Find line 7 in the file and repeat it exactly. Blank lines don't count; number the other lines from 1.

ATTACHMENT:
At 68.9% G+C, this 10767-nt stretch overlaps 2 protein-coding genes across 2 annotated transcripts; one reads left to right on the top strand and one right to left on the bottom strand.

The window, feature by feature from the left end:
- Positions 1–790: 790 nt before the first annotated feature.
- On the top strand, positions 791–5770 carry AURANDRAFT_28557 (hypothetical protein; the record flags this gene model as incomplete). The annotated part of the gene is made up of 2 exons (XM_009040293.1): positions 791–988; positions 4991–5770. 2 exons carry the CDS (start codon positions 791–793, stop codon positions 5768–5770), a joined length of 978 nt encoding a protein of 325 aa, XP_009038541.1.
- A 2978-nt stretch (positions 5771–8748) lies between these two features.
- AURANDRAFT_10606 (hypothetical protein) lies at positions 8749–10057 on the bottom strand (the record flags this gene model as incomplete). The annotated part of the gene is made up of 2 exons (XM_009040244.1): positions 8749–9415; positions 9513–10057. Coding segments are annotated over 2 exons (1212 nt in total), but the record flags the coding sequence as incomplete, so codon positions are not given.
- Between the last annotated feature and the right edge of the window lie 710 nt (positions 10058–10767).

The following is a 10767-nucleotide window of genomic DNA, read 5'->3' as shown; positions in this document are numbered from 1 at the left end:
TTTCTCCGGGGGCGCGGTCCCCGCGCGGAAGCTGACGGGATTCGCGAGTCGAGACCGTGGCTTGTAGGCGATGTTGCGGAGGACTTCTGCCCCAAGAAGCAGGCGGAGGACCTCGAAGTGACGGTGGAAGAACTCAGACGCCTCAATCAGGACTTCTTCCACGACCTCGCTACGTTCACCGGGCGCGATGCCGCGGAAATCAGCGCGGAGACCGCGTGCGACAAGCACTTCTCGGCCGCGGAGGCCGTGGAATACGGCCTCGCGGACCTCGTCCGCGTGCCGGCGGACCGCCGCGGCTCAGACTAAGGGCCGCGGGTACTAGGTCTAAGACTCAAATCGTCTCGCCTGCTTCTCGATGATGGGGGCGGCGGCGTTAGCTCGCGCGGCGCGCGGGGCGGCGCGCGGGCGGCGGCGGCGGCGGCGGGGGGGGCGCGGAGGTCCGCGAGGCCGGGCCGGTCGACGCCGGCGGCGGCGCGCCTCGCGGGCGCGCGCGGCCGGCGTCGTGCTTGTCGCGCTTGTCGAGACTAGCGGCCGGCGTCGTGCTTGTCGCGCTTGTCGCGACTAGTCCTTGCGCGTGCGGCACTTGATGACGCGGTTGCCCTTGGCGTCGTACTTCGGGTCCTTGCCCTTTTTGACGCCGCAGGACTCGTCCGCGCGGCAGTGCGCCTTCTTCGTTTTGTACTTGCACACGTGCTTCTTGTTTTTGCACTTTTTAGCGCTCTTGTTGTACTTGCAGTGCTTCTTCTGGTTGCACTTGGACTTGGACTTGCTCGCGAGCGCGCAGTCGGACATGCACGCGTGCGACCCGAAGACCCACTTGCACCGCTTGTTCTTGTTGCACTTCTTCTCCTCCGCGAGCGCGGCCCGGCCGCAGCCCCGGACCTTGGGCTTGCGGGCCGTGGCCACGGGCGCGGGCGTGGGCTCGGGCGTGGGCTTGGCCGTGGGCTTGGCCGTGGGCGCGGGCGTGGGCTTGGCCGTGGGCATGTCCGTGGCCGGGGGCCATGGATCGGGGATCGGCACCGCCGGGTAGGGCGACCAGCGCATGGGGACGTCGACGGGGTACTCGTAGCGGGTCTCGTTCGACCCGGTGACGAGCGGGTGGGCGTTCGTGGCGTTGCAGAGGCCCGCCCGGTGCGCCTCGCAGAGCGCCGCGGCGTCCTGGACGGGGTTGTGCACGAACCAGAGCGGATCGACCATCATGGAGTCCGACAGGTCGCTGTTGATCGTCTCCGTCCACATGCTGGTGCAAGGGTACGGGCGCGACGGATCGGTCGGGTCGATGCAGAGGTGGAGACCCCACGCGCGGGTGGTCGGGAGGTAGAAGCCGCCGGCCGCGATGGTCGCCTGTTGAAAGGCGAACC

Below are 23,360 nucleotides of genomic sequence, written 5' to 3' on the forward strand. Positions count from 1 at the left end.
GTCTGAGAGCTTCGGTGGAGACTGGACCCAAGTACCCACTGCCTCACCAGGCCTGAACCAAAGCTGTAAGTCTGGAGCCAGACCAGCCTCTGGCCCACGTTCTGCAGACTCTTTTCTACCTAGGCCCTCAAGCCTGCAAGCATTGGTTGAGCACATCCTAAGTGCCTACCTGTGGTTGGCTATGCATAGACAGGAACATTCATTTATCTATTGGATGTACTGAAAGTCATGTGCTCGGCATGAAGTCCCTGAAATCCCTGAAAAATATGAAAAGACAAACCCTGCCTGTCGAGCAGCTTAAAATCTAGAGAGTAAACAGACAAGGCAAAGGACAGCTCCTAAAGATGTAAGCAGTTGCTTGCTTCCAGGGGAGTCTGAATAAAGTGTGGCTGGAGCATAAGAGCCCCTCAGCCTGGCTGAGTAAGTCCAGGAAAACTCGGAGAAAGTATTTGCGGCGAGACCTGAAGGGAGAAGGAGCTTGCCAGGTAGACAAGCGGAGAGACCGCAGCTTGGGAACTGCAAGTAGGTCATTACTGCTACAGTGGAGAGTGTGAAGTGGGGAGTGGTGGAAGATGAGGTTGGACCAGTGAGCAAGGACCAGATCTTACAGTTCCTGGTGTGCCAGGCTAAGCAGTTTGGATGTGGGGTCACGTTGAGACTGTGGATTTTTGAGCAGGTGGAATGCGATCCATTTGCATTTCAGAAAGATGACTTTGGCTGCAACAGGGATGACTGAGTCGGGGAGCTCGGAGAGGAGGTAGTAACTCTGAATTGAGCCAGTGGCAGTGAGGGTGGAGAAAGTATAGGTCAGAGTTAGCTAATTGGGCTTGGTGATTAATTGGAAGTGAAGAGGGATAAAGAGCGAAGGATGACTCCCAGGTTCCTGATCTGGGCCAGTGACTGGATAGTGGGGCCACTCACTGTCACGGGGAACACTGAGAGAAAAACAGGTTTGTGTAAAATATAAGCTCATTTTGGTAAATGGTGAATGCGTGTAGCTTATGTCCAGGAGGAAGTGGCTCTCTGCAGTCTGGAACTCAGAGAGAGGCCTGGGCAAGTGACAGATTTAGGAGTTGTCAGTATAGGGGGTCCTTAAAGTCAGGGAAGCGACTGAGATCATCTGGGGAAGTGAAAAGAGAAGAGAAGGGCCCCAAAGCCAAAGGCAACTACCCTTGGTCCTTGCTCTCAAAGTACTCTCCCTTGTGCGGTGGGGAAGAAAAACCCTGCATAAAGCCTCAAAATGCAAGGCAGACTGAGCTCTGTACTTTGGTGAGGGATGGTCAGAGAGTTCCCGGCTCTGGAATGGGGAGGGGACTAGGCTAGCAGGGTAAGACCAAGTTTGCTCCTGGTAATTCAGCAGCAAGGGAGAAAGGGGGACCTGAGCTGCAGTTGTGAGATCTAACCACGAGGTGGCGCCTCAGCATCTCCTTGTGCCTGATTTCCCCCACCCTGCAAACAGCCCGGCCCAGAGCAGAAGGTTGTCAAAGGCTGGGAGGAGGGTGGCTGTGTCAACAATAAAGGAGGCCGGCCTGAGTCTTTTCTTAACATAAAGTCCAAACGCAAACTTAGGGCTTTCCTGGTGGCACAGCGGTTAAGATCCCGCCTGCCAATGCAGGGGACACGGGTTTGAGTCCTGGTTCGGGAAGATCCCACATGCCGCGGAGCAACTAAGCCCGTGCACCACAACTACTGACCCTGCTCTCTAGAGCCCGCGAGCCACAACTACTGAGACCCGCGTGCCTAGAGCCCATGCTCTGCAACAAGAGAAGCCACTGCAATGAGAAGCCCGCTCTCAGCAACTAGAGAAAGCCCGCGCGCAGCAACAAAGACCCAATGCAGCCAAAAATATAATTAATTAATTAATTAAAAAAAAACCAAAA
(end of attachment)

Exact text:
- Between the last annotated feature and the right edge of the window lie 710 nt (positions 10058–10767).